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Exosome and microvesicle mediated phene transfer in mammalian cells.

Christianson, Helena LU ; Svensson, Katrin LU and Belting, Mattias LU (2014) In Seminars in Cancer Biology 28(Apr 23). p.31-38
Abstract
Extracellular vesicles (EVs), e.g. exosomes and microvesicles, emerge as new signaling organelles in the exchange of information between cells at the paracrine and systemic level. It is clear that these virus like particles carry complex biological information that can elicit a pleiotropic response in recipient cells with potential relevance in physiology as well as in cancer and other pathological conditions. Numerous studies convincingly show that the molecular composition of EVs closely reflects their cell or tissue of origin. Thus, the signaling status of donor cells, more specifically their endosomal compartments, may largely determine the biological output in recipient cells, a process that we then may conceptualize as vesicle... (More)
Extracellular vesicles (EVs), e.g. exosomes and microvesicles, emerge as new signaling organelles in the exchange of information between cells at the paracrine and systemic level. It is clear that these virus like particles carry complex biological information that can elicit a pleiotropic response in recipient cells with potential relevance in physiology as well as in cancer and other pathological conditions. Numerous studies convincingly show that the molecular composition of EVs closely reflects their cell or tissue of origin. Thus, the signaling status of donor cells, more specifically their endosomal compartments, may largely determine the biological output in recipient cells, a process that we then may conceptualize as vesicle mediated phene transfer. Whereas more conventional modes of cell-cell communication mostly depend on extracellular ligand concentration and cell-surface receptor availability, the magnitude of the EV signaling response relies on the capture and uptake by target cells, allowing release of the EV content. Numerous reports point at the intriguing possibility that, among thousands of mRNAs, miRNAs, and proteins, single EV constituents effectuate the biological response, e.g. stimulation of angiogenesis and cancer cell metastasis, in recipient cells; however, we find it conceivable that strategies targeted at general mechanisms of EV function should provide more rational avenues for therapeutic intervention directed at the EV system. Such strategies include manipulation of EV formation in the endolysosomal system, EV stability in the extracellular milieu, and EV entry into target cells. Here, we provide important insights into potential mechanisms of EV transport in mammalian cells and how these may be targeted. (Less)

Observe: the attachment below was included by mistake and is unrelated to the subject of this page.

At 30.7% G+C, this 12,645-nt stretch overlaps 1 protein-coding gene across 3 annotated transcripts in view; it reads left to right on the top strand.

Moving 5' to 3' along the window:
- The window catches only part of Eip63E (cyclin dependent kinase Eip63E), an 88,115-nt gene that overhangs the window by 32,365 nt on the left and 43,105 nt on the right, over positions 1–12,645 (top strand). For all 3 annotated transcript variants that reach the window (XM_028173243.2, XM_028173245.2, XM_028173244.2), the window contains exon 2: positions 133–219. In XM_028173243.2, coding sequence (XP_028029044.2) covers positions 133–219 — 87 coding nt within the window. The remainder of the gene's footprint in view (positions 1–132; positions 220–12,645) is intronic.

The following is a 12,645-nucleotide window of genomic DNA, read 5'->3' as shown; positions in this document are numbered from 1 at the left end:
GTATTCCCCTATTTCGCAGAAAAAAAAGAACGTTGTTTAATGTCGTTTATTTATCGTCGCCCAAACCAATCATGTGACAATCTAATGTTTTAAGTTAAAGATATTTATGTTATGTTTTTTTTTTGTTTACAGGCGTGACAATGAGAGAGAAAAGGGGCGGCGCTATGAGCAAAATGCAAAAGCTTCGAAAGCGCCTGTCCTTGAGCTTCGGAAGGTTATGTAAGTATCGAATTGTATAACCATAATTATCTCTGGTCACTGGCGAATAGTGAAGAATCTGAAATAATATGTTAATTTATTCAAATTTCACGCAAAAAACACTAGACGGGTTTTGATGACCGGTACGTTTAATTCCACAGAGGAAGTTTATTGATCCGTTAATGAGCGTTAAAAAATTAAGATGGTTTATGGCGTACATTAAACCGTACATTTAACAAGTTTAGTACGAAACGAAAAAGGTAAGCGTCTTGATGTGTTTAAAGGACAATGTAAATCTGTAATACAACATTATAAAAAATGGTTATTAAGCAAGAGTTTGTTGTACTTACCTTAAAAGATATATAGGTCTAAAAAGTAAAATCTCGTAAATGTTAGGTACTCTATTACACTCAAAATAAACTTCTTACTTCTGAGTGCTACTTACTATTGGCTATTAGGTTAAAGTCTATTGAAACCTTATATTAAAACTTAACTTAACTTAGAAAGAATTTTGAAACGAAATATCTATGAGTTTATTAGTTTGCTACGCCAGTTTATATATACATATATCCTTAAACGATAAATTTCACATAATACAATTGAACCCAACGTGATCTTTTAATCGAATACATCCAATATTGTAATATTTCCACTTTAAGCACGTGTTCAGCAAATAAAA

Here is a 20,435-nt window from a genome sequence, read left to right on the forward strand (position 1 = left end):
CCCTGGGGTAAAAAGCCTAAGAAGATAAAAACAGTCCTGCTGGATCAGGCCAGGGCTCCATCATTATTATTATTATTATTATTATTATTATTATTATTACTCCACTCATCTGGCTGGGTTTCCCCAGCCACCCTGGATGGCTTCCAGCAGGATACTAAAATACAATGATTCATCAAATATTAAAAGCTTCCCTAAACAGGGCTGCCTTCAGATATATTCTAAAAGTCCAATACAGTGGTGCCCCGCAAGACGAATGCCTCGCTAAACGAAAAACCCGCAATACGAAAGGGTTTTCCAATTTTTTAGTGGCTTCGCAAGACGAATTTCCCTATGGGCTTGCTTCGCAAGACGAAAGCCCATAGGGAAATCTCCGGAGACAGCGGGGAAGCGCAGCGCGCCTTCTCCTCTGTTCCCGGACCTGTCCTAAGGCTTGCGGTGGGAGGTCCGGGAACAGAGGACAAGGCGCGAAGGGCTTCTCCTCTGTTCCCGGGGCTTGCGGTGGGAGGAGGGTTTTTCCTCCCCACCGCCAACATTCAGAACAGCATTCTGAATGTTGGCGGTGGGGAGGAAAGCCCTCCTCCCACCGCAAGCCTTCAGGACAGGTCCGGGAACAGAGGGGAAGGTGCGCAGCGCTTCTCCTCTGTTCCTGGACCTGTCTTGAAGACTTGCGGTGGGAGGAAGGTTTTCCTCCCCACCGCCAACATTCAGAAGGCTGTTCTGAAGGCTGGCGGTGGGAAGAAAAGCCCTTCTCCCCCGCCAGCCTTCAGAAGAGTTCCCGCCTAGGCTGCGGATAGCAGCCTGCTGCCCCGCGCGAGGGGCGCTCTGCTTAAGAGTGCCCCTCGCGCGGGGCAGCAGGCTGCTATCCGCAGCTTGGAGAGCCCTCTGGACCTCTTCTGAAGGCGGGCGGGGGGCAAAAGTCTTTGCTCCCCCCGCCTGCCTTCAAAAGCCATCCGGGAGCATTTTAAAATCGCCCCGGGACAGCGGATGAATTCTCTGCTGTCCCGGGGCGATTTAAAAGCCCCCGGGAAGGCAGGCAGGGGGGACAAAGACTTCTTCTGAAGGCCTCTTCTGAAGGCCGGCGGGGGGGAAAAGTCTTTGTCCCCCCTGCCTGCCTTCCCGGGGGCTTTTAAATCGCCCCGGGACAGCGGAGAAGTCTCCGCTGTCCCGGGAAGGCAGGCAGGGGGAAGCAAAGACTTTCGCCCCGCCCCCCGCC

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author
organization
publishing date
type
Contribution to journal
publication status
published
subject
in
Seminars in Cancer Biology
volume
28
issue
Apr 23
pages
31 - 38
publisher
Academic Press
external identifiers
  • pmid:24769057
  • wos:000343019900005
  • scopus:84926254892
ISSN
1096-3650
DOI
10.1016/j.semcancer.2014.04.007
language
English
LU publication?
yes
id
c362d203-0b55-4264-8186-a6af5a18392a (old id 4429415)
alternative location
http://www.ncbi.nlm.nih.gov/pubmed/24769057?dopt=Abstract
date added to LUP
2014-05-02 23:25:48
date last changed
2017-10-29 03:06:12
@article{c362d203-0b55-4264-8186-a6af5a18392a,
  abstract     = {Extracellular vesicles (EVs), e.g. exosomes and microvesicles, emerge as new signaling organelles in the exchange of information between cells at the paracrine and systemic level. It is clear that these virus like particles carry complex biological information that can elicit a pleiotropic response in recipient cells with potential relevance in physiology as well as in cancer and other pathological conditions. Numerous studies convincingly show that the molecular composition of EVs closely reflects their cell or tissue of origin. Thus, the signaling status of donor cells, more specifically their endosomal compartments, may largely determine the biological output in recipient cells, a process that we then may conceptualize as vesicle mediated phene transfer. Whereas more conventional modes of cell-cell communication mostly depend on extracellular ligand concentration and cell-surface receptor availability, the magnitude of the EV signaling response relies on the capture and uptake by target cells, allowing release of the EV content. Numerous reports point at the intriguing possibility that, among thousands of mRNAs, miRNAs, and proteins, single EV constituents effectuate the biological response, e.g. stimulation of angiogenesis and cancer cell metastasis, in recipient cells; however, we find it conceivable that strategies targeted at general mechanisms of EV function should provide more rational avenues for therapeutic intervention directed at the EV system. Such strategies include manipulation of EV formation in the endolysosomal system, EV stability in the extracellular milieu, and EV entry into target cells. Here, we provide important insights into potential mechanisms of EV transport in mammalian cells and how these may be targeted.},
  author       = {Christianson, Helena and Svensson, Katrin and Belting, Mattias},
  issn         = {1096-3650},
  language     = {eng},
  number       = {Apr 23},
  pages        = {31--38},
  publisher    = {Academic Press},
  series       = {Seminars in Cancer Biology},
  title        = {Exosome and microvesicle mediated phene transfer in mammalian cells.},
  url          = {http://dx.doi.org/10.1016/j.semcancer.2014.04.007},
  volume       = {28},
  year         = {2014},
}